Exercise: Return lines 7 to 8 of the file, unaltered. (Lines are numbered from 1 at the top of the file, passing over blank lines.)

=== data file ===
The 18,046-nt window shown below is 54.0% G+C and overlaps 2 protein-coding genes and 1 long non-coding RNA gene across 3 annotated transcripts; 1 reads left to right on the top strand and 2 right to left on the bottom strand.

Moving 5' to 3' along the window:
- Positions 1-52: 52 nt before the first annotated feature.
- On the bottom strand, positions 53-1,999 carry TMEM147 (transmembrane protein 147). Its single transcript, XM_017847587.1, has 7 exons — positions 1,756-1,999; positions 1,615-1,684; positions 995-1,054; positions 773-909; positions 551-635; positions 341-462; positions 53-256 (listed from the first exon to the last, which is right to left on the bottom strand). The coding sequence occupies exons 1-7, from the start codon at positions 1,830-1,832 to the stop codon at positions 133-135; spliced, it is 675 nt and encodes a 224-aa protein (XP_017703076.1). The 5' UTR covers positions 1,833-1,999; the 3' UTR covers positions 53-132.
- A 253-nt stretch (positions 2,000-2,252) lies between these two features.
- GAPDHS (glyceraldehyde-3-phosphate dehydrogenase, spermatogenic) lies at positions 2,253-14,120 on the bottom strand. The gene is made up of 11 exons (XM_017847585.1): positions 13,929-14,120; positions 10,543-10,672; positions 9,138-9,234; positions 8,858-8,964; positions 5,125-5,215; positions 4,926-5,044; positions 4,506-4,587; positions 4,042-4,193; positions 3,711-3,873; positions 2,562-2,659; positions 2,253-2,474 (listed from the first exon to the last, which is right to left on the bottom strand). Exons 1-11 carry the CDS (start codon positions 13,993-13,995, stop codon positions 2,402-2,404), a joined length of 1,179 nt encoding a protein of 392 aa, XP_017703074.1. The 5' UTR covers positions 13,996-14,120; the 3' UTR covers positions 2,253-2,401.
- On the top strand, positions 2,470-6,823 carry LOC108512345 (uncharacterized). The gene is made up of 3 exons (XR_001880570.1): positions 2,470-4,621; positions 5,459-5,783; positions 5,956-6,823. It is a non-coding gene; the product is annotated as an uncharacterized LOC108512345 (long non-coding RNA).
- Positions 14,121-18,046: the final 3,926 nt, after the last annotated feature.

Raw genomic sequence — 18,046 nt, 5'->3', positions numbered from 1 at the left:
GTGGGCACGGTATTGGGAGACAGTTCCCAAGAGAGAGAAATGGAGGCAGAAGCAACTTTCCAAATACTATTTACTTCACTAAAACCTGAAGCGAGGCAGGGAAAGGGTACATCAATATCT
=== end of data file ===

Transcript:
- On the top strand, positions 2,470-6,823 carry LOC108512345 (uncharacterized). The gene is made up of 3 exons (XR_001880570.1): positions 2,470-4,621; positions 5,459-5,783; positions 5,956-6,823. It is a non-coding gene; the product is annotated as an uncharacterized LOC108512345 (long non-coding RNA).
- Positions 14,121-18,046: the final 3,926 nt, after the last annotated feature.